Although I do not eat seafood, the Cajun fries, wings, okra, and corn were delicious, and everyone definitely enjoyed their giant bags of Cajun spiced shrimp, crab legs, and crayfish. Not long after the waitress brought out the bags of seafood, the table was covered with Cajun sauce, ketchup for fries, crab shells, and of course, shrimp heads - lots and lots of shrimp heads, feelers, and shells. Without exaggeration, the best way to describe our table would be to call it a shrimp massacre. While everyone was twisting off the shrimp heads and peeling off their shells, Ray had a different technique of eating his shrimp. "Ray eats the entire thing??" asks Jay, quite baffled by this feat. "Ray, can you eat one now? I gotta see this," continues Jay. Everyone was pretty interested in seeing Ray eat the shrimp, most people tend to avoid eating the head. As per request, Ray grabs a shrimp from the bag and nonchalantly eats the shrimp as is, head, feelers, the works; and while this is a rather unusual talent, it honestly is also quite impressive (not many have the guts to eat a shrimp as it comes). "Omg, I have to try this.." responds Jay, after watching Ray, and try it, he did, although he found it not really his thing.

"You must think we're like monsters," jokes Kristy. "Yeah, especially with Ray eating shrimp heads," adds Greg. Laughter and fun conversation was heard all around the table. Everyone was thoroughly messy, wearing bibs to protect their clothes, Cajun sauce everywhere - it was definitely a fun and interesting event, very fitting for a Food Club closing.

Once everyone got cleaned up (a rather difficult task it appeared) we all headed out and drove to Tastea. Tastea is a small, Asian tea and smoothie shop with a wide variety of drinks and green Boba, chewy tapioca balls which go in the tea. Everyone ordered a drink, a nice refreshment after all the spicy seafood. Before calling it a night, we had one last gathering outside Tastea, sipping drinks, trying each other's drinks, and freezing (it was quite cold out at 10 pm). And thus, the cold air concluded the night; everyone bid their farewells, climbed into the cars they came in, and headed back to their homes.
The Food Club at UCI is a great new club; although I, personally, am an extremely picky eater and do not love food nearly as much as the Food Club members, I had a fantastic time with them. After spending time with this club, it is very evident that everyone is welcome to join. People from all majors are current members, ranging from Ray being a mechanical engineer major to Jay, a psychology and cognitive sciences major. This group of connoisseurs all love essentially every aspect of food and all have a little chef side to them. So maybe you too have hidden culinary skills which you can discover with The Food Club at UCI!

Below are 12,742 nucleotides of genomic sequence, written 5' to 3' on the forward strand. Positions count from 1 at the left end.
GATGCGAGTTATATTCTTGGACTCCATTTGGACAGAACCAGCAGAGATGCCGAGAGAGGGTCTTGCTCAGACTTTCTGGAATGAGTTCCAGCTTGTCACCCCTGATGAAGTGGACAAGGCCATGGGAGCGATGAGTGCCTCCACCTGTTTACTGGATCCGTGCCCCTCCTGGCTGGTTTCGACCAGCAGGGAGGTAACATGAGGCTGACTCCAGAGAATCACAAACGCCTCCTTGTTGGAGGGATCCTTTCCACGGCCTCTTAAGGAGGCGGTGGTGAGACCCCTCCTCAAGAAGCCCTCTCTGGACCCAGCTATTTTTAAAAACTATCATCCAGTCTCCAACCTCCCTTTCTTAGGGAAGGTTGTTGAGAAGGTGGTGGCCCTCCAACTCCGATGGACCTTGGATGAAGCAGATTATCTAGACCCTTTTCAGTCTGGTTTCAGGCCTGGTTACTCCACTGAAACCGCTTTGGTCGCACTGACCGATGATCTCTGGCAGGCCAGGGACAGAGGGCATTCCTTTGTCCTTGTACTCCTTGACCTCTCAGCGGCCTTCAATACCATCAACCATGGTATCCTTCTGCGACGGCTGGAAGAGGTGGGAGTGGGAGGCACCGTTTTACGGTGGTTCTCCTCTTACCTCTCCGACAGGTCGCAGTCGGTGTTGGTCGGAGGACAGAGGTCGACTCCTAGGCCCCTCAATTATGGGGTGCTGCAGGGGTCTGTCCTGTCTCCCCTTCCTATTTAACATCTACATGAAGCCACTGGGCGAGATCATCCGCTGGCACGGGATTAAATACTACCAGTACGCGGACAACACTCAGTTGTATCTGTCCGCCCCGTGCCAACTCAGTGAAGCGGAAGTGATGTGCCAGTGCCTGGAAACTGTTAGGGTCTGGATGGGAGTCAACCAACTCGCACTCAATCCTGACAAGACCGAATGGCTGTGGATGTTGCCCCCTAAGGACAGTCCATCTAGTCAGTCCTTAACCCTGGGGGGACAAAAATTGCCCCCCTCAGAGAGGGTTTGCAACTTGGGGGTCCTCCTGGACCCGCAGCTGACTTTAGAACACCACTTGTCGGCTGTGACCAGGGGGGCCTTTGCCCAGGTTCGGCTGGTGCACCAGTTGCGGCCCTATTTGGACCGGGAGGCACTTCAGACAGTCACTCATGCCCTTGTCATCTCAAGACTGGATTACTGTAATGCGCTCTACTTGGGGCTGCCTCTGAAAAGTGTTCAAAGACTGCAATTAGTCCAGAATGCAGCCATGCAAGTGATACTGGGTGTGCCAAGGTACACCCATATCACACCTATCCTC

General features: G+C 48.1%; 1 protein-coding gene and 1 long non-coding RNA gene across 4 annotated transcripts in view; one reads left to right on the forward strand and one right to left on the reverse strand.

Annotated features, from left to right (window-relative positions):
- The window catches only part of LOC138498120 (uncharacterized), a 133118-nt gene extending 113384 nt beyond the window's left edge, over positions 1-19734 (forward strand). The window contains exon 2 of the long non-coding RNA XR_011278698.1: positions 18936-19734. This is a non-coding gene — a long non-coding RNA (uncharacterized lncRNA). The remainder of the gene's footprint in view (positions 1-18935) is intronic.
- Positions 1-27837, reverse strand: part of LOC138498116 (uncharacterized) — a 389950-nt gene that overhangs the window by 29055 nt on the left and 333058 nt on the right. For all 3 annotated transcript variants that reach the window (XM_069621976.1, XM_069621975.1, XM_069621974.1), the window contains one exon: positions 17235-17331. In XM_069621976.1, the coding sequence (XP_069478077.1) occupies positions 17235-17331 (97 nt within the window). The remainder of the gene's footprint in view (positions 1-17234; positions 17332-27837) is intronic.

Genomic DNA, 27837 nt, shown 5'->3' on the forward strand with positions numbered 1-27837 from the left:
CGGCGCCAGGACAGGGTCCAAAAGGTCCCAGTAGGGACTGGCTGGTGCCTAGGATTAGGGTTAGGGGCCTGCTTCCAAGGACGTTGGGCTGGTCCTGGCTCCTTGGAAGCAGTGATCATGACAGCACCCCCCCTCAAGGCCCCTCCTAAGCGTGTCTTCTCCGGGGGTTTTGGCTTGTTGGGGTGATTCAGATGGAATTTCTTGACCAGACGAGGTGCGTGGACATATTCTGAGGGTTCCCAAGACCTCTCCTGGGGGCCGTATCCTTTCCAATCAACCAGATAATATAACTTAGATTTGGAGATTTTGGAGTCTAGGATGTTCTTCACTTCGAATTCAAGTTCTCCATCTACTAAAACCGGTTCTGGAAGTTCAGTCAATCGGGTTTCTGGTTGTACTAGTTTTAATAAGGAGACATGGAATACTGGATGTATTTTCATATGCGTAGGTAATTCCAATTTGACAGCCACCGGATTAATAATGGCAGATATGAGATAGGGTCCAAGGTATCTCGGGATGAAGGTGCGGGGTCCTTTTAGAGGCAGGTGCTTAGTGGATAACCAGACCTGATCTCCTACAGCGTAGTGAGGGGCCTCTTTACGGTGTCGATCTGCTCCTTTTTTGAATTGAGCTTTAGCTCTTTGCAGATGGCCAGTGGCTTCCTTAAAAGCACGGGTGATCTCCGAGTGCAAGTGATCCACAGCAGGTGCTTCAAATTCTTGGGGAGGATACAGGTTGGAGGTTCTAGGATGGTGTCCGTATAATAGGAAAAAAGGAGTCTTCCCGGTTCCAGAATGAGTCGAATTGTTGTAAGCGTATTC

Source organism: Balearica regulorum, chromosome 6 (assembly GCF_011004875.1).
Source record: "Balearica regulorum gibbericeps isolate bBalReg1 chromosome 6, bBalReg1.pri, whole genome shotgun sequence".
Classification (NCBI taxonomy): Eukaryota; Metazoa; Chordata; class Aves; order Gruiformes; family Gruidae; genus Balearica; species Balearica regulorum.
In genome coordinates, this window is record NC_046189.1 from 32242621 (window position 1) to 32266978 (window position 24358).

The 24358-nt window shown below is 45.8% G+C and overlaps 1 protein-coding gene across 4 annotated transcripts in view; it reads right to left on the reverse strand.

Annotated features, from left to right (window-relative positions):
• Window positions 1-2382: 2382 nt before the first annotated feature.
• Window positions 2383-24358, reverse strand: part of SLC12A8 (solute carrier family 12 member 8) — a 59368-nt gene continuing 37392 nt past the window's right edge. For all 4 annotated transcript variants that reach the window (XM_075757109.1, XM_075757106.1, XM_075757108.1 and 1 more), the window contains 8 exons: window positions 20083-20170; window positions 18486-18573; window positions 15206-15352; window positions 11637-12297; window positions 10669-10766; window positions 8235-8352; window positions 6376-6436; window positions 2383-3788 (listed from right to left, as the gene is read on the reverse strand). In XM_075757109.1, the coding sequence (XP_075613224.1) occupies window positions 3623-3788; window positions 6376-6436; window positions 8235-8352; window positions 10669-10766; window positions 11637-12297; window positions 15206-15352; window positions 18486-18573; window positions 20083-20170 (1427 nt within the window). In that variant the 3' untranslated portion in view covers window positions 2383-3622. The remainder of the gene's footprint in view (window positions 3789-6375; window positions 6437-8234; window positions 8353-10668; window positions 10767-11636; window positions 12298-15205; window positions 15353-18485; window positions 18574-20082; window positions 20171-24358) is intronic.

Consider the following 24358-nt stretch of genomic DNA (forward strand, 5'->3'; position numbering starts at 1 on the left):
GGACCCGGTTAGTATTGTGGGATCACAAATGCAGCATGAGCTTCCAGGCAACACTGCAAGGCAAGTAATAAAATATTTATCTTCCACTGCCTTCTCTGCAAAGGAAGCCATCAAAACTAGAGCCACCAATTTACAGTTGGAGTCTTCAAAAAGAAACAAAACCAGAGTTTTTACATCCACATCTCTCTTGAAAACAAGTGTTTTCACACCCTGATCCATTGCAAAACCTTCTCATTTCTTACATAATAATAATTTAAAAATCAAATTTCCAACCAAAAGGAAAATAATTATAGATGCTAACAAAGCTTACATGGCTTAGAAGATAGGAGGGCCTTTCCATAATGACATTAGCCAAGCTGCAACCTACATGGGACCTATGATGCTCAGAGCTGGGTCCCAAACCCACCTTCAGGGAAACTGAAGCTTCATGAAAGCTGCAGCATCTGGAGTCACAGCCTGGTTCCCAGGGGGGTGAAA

Reporting Log:
1 1/2 hour interviews with Benson Giang (Co-founder & co-president) and Raywat Piphatchukiat (Co-founder & co-president)
Quick, 2 minute interviews with Kristy Chu (Co-founder & Secretary) and Andy Bai (Member)
Observation at meetings (every other Wednesday) through the months of April and May
2 hour observation at Inca's dinner/outing
1 1/2 hour observation at Laventina's Big Cheese Pizza dinner/outing
4 1/2 hour observation at Claw's Restaurant and Tastea dinner/outing
"Guide to Serving Size" handout
"Creamy Orzo" recipe
"International Desserts" list and descriptions
"Original Buffalo Wings" fundraiser flyer
Pictures from meetings and each outing

The Food Club at UCI official website: http://thefoodclub.weebly.com/
The Food Club at UCI official Facebook group: http://www.facebook.com/group.php?gid=171389598401&ref=ts

My interview with Benson Giang and Raywat Piphatchukiat: http://oc-groups.blogspot.com/2010/05/interview-1.html